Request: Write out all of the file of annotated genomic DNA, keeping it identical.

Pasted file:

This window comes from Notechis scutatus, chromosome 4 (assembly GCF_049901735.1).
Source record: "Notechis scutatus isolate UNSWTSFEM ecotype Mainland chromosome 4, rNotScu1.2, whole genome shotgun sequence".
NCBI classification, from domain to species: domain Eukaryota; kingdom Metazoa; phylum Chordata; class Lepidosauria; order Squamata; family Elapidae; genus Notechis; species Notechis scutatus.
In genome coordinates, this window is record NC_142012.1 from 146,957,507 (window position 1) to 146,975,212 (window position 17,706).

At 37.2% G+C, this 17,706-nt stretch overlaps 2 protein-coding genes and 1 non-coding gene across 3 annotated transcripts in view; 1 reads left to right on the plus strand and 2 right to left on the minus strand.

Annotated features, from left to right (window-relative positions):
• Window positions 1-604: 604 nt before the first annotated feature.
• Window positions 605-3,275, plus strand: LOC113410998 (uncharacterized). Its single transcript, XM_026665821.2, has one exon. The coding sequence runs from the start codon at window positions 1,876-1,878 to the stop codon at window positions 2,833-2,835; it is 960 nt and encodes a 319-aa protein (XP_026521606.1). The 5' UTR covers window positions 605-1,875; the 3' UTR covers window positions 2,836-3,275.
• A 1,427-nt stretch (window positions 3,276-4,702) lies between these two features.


This window comes from Notechis scutatus, chromosome 4 (assembly GCF_049901735.1).
Source record: "Notechis scutatus isolate UNSWTSFEM ecotype Mainland chromosome 4, rNotScu1.2, whole genome shotgun sequence".
NCBI classification, from domain to species: domain Eukaryota; kingdom Metazoa; phylum Chordata; class Lepidosauria; order Squamata; family Elapidae; genus Notechis; species Notechis scutatus.
In genome coordinates, this window is record NC_142012.1 from 146,957,507 (window position 1) to 146,975,212 (window position 17,706).

At 37.2% G+C, this 17,706-nt stretch overlaps 2 protein-coding genes and 1 non-coding gene across 3 annotated transcripts in view; 1 reads left to right on the plus strand and 2 right to left on the minus strand.

Annotated features, from left to right (window-relative positions):
• Window positions 1-604: 604 nt before the first annotated feature.
• Window positions 605-3,275, plus strand: LOC113410998 (uncharacterized). Its single transcript, XM_026665821.2, has one exon. The coding sequence runs from the start codon at window positions 1,876-1,878 to the stop codon at window positions 2,833-2,835; it is 960 nt and encodes a 319-aa protein (XP_026521606.1). The 5' UTR covers window positions 605-1,875; the 3' UTR covers window positions 2,836-3,275.
• A 1,427-nt stretch (window positions 3,276-4,702) lies between these two features.